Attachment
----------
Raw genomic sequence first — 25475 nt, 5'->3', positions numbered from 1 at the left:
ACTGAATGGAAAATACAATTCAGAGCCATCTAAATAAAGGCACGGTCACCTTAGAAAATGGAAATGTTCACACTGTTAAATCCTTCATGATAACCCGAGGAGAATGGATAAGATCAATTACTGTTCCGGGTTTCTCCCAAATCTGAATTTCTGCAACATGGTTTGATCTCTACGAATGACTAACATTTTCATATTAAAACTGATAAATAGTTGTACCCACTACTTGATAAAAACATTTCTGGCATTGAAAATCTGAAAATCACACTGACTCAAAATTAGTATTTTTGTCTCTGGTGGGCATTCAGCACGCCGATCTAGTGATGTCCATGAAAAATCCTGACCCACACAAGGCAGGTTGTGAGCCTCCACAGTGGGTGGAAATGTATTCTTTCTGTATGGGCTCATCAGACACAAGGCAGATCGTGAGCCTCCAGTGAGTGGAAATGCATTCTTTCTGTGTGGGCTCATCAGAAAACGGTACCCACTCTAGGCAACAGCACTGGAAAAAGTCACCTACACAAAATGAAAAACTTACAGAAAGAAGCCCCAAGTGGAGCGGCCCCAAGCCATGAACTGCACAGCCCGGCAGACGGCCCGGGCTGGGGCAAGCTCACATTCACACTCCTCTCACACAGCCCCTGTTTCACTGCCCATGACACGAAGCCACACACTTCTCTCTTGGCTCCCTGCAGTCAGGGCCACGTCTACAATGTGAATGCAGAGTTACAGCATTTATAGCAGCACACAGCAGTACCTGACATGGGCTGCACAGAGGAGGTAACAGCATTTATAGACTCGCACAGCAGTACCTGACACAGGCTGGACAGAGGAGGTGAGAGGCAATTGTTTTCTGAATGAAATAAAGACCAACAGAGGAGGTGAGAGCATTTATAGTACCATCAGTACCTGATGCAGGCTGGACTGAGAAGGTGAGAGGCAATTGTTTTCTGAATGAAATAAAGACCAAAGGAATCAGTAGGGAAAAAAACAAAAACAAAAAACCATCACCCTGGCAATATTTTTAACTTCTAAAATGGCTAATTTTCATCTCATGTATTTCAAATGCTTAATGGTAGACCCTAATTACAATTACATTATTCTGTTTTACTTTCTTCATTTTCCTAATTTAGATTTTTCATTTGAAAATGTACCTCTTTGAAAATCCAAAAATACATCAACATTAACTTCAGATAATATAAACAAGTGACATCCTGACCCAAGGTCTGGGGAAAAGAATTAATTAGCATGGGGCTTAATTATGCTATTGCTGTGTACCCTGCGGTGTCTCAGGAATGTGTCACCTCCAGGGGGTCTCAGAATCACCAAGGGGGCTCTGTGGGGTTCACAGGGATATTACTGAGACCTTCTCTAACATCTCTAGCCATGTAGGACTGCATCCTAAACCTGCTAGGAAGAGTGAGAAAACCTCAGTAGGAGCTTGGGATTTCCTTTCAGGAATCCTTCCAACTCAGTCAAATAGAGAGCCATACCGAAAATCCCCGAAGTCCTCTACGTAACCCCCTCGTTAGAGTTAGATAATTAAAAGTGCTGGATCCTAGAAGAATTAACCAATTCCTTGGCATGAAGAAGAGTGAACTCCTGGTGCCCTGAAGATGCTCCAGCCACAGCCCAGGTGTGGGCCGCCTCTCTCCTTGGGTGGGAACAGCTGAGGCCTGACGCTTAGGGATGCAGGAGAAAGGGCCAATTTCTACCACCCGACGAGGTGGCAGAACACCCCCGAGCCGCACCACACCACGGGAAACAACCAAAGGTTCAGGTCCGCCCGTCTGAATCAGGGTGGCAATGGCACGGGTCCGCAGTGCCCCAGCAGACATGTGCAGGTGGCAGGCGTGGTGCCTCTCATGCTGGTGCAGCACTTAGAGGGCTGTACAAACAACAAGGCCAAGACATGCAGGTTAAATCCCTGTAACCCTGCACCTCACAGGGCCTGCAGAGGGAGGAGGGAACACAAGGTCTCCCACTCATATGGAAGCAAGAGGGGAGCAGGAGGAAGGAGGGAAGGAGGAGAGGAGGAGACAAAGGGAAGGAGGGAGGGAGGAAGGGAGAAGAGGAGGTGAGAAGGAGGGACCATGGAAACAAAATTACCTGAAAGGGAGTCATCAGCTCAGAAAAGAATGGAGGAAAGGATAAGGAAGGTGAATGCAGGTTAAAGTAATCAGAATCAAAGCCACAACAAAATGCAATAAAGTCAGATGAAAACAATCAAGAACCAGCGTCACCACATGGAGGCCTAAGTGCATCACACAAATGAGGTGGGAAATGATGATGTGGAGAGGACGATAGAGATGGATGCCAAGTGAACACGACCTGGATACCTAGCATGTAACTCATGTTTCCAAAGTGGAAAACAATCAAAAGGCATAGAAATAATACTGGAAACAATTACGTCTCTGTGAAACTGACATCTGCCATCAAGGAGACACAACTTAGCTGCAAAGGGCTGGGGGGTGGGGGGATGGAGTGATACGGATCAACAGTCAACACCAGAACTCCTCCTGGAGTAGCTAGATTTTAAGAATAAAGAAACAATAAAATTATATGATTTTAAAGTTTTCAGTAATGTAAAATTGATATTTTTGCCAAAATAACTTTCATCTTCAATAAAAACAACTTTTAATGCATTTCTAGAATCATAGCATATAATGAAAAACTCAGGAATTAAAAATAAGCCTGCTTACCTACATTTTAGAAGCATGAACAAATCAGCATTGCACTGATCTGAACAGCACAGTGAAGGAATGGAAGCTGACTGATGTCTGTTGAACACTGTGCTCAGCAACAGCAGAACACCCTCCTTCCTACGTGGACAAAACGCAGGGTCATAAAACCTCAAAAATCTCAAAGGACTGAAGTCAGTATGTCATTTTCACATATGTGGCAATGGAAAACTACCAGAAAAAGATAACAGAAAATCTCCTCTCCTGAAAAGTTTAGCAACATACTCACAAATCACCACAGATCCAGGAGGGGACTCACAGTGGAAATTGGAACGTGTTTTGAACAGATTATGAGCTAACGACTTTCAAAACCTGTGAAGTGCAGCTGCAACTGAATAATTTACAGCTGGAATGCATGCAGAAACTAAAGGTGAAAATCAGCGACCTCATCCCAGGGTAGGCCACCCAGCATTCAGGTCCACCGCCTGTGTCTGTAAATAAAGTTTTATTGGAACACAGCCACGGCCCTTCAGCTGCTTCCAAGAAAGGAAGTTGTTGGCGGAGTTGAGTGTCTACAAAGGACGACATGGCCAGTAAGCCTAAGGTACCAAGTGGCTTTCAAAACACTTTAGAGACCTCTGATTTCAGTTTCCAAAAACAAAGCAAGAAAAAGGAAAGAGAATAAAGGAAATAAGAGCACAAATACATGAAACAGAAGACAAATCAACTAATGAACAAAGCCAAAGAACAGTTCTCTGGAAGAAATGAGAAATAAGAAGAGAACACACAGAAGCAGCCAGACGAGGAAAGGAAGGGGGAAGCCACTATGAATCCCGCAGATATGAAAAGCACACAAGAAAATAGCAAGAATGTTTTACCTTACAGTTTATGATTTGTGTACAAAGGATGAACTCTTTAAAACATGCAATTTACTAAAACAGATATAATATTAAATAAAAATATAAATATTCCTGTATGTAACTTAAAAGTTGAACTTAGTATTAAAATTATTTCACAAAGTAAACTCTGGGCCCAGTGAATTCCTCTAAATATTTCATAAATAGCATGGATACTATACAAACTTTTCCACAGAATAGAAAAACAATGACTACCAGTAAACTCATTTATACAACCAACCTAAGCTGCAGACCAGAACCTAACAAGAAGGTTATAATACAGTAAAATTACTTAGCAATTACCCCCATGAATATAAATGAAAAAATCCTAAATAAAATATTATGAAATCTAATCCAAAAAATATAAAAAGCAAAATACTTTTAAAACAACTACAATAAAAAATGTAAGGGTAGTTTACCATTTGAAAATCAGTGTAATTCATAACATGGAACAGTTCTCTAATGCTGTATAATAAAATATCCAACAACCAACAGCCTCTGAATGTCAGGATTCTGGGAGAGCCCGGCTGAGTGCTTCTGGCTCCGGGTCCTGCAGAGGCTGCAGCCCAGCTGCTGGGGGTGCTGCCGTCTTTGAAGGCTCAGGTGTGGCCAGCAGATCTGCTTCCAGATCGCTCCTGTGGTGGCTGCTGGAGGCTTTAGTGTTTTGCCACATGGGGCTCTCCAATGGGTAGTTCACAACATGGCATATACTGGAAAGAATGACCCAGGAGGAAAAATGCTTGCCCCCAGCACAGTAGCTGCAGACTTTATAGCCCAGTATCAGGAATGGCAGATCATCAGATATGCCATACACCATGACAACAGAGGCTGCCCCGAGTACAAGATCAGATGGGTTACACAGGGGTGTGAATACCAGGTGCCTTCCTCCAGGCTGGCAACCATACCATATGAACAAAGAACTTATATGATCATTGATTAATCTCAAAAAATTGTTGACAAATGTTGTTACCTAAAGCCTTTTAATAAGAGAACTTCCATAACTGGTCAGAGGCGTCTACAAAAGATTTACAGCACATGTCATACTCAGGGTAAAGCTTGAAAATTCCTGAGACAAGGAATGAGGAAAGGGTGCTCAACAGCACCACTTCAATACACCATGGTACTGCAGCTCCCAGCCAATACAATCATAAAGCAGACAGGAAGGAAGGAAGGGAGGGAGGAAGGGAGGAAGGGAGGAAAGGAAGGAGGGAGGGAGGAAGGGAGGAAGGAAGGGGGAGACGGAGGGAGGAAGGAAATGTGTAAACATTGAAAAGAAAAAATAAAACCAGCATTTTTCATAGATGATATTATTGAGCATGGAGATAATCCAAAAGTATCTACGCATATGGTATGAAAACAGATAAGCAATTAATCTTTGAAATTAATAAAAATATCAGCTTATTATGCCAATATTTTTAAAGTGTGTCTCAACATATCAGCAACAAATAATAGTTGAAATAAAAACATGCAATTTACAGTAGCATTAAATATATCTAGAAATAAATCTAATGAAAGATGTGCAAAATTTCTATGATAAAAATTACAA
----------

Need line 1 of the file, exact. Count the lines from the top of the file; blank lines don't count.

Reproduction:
Raw genomic sequence first — 25475 nt, 5'->3', positions numbered from 1 at the left: